Find the right exam simulator to help you prepare for the Microsoft MCSE/MCSA exams

As a part of your preparations to take your MSCE test, a testing simulator can be a valuable tool. Picking the right one can be key in your success. Peter Parsons compares two of his favorite simulators in this Daily Drill Down.

So now that you’ve actually made some progress studying for your MCSE/MCSA exams by burning the candle at both ends, you’re probably itching to try your hand at the Real Thing—an actual MCSE test. However, if you’re a little nervous at the prospect of spending well over 100 bucks on an official exam that you might fail, you’re going to need a tune-up test. This is where a mock exam that emulates the look, feel, and testing conditions of the Microsoft tests comes in handy.

These test simulations let you knock yourself out practicing for the tests that you’ll ultimately face. In this Drill Down, I’ll review two of the best exam simulator products that I’ve found in the MCSE/MCSA exam-preparation market: ExamSimulators and Transcender. For the purposes of this article, I’m going to compare like-for-like and look at both vendors’ Windows 2000 Server simulator product, Exam 70-215.

A heads-up
There are many practice tests available on the Internet, including full exam simulators. But a word of caution: for those of you thinking about trying the numerous MCSE quizzes available for free online, you do so at your own peril. The 20-question format, which many MCSE-related Web sites favor, often contains irrelevant questions and inaccurate, ill-explained answers. I completed many of these so-called tests as part of my research, and one of the tests on Windows 2000 Server (exam 70-215) had a question about NT 3.51 in it—and it wasn’t about upgrade paths. You’ve been warned!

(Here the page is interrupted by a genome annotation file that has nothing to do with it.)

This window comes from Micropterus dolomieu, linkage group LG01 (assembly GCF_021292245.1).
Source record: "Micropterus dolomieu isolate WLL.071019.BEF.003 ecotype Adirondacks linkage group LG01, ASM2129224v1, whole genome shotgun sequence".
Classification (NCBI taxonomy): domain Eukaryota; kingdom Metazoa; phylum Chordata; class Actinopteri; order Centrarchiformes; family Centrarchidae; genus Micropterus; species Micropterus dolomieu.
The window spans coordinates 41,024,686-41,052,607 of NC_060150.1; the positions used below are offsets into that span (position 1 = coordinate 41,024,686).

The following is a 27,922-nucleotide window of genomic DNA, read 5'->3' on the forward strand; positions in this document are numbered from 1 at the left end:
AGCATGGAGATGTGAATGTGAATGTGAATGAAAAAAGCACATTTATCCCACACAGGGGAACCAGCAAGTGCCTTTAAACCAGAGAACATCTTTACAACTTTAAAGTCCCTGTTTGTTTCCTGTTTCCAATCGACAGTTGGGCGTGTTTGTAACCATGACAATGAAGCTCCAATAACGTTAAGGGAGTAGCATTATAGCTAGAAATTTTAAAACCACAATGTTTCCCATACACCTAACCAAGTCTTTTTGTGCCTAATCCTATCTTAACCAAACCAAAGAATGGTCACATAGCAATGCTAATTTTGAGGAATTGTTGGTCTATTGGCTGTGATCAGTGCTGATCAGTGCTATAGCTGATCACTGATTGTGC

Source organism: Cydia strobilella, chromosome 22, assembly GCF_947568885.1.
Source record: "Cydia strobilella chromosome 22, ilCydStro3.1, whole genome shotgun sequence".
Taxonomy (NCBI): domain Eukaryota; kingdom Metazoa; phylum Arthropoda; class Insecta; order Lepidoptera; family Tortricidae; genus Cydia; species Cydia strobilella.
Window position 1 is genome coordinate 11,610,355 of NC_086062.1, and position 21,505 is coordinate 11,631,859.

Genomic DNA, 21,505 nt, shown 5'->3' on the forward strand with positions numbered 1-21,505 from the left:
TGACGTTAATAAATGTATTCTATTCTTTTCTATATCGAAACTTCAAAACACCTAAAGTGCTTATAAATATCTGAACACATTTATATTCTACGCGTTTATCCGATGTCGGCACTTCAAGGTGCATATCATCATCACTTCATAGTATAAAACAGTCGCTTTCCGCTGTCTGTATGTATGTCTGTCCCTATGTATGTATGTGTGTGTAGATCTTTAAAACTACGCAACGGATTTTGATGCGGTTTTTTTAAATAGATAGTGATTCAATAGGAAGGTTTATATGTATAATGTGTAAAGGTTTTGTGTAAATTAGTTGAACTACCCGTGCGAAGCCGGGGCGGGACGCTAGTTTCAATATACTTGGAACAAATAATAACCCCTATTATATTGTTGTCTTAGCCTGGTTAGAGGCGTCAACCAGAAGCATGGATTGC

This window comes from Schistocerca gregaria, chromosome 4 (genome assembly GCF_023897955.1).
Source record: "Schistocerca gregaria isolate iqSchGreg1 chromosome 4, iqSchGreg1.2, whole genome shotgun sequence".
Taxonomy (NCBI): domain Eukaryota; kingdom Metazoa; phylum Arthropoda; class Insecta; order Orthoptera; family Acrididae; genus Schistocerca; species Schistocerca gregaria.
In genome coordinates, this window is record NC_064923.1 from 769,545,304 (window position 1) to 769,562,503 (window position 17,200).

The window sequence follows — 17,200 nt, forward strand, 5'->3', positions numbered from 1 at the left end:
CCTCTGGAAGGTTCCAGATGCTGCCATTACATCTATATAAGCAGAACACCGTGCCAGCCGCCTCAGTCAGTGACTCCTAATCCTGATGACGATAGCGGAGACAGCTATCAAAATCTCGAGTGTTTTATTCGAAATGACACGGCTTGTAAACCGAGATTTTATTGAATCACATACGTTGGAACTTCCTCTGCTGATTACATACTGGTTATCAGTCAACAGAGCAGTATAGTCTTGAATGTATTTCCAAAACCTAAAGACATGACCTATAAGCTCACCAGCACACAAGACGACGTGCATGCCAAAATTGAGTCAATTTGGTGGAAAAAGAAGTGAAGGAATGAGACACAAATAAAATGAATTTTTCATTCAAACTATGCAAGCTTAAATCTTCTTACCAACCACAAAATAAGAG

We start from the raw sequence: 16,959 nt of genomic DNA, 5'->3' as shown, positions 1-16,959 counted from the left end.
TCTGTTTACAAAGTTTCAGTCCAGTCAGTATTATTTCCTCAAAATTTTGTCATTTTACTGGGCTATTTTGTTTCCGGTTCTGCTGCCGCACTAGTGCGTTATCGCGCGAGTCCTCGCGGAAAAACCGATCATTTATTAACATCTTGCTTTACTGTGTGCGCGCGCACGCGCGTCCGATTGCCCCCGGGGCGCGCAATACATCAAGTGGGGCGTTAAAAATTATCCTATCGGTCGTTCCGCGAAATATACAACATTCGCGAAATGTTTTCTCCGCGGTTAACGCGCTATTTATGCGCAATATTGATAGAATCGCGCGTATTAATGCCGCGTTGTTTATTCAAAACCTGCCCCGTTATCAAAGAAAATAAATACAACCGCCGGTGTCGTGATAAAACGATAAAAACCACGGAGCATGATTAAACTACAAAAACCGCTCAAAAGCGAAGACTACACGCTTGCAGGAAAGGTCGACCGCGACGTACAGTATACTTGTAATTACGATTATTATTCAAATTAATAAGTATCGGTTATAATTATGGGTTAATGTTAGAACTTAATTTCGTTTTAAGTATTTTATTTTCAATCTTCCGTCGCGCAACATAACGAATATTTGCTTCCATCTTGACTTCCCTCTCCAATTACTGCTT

All tests are not created equal
OK, so what is a true exam simulator? It’s usually a piece of software that you must purchase, download, and install on your machine. The software typically includes various exam types and, most importantly, full sets of questions similar to what you’re likely to see when you take the real exam.

Why bother spending money on practice tests at all? Quite simply:
  • You can fail as many times as you want.
  • Taken seriously, practice tests expose you to exam conditions.
  • Good exam simulators offer in-depth technical analysis of your answers and explain why some of them are wrong. They even explain why answers are right.
  • You pay only once.

Now I’ll look at actual simulations from and Transcender.’s installation is straightforward and allows you to select where the software will reside on your machine. The only annoyance is a minor one: you must reboot your machine.

When you fire up the software on the first run, you’ll be asked to enter some information, including a serial key specific to the Computer ID key generated by your machine when the software is installed. Without this, you can’t use the software. Once you’ve entered the information, you’ll see the screen shown in Figure A.